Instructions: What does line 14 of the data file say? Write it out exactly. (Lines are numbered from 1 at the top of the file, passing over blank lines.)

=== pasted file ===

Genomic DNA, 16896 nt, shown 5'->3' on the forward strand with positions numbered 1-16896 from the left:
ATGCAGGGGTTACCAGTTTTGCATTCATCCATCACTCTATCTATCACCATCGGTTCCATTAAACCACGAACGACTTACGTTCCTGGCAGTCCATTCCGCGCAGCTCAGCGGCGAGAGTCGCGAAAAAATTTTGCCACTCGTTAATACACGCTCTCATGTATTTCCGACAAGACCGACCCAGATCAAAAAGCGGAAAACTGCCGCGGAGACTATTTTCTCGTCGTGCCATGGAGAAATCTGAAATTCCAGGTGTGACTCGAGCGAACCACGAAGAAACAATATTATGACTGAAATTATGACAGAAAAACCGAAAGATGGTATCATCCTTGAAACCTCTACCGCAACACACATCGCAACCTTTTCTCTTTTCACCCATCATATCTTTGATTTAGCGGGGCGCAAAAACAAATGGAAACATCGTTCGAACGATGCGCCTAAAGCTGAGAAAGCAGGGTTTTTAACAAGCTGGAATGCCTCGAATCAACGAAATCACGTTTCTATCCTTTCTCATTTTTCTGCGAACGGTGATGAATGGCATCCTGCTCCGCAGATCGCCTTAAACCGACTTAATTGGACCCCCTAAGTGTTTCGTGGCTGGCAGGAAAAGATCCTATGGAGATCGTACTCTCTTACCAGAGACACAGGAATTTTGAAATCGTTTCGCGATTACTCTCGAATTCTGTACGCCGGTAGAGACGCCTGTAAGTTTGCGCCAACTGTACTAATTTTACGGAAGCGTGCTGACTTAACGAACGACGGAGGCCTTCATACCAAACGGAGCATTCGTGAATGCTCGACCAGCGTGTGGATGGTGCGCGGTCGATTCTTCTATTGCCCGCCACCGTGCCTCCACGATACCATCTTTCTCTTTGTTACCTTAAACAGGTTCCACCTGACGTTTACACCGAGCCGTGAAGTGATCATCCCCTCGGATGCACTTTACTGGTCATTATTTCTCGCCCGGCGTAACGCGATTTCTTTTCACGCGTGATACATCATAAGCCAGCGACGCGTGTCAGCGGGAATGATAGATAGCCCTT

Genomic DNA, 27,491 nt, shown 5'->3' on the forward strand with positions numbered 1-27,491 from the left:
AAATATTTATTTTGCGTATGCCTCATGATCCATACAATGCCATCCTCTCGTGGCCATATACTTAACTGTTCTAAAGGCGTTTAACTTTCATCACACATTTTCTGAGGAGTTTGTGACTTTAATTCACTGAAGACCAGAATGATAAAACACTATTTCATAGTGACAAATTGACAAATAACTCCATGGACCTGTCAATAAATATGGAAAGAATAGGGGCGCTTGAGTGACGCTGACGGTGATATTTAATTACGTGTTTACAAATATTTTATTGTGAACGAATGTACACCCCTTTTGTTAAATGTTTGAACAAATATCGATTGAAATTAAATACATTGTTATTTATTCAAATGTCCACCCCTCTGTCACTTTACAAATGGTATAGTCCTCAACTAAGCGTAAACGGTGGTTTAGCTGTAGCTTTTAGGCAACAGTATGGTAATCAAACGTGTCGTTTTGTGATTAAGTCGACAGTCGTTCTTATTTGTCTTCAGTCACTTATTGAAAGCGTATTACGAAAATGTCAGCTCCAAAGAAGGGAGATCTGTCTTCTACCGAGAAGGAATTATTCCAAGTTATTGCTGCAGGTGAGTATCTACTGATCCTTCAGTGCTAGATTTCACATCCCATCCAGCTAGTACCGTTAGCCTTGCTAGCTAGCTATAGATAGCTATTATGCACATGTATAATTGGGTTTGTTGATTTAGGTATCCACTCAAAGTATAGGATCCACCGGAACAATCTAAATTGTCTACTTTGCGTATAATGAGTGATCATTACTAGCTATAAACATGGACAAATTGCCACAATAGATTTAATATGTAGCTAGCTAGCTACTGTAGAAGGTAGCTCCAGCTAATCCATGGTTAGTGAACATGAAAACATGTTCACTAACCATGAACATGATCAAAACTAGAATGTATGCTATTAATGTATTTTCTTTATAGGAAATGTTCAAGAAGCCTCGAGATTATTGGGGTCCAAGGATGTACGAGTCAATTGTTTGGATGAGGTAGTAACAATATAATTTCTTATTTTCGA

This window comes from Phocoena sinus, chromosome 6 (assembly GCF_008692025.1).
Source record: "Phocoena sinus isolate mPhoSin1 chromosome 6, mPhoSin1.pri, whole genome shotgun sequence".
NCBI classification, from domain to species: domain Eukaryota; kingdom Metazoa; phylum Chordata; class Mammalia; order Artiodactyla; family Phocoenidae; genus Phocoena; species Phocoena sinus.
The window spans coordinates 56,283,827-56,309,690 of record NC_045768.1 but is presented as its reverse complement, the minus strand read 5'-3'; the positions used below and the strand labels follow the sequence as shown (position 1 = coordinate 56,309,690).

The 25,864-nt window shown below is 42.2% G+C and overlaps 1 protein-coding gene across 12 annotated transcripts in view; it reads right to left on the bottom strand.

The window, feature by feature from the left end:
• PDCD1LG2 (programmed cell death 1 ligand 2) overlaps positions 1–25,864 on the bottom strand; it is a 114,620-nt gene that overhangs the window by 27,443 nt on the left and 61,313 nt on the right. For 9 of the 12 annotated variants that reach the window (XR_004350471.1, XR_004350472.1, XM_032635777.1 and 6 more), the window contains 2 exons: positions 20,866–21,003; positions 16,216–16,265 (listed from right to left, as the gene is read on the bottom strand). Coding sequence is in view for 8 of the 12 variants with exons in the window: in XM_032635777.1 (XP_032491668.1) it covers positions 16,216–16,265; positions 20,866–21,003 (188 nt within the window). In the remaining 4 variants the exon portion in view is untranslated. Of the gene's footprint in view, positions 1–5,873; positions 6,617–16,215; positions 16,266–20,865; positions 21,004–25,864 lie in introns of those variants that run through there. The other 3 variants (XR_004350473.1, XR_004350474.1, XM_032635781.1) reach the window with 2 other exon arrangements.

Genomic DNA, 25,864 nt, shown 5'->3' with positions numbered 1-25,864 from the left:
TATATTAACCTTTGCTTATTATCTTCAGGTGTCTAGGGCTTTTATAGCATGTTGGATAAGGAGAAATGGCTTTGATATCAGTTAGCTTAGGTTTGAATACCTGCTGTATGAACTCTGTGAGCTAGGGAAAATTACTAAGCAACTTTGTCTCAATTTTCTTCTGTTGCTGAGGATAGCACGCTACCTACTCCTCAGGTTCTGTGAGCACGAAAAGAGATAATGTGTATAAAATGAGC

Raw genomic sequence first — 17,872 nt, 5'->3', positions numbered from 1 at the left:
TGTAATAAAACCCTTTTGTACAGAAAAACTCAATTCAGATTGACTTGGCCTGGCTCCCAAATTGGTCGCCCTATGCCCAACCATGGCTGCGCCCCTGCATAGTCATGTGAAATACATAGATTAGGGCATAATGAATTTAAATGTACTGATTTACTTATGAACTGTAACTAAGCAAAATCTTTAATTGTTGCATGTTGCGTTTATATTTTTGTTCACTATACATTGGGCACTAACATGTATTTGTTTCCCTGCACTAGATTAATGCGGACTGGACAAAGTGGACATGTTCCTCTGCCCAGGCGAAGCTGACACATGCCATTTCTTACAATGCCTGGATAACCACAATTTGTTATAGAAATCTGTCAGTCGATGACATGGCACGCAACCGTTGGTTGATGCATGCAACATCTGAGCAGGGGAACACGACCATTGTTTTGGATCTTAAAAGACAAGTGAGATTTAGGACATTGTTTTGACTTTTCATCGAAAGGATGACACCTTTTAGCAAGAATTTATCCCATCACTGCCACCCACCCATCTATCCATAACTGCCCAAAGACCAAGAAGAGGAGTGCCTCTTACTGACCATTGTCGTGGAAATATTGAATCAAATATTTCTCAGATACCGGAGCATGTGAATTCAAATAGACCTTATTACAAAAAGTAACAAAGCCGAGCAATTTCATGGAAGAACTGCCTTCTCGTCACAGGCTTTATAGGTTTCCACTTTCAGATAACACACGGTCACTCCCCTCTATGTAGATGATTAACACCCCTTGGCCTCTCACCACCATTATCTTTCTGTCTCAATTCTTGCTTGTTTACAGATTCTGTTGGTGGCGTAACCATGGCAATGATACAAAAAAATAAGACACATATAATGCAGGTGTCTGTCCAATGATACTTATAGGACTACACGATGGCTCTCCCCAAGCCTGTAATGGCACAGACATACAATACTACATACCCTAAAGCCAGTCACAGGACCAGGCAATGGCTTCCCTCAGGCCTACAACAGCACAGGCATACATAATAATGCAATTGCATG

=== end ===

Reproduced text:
Raw genomic sequence first — 17,872 nt, 5'->3', positions numbered from 1 at the left: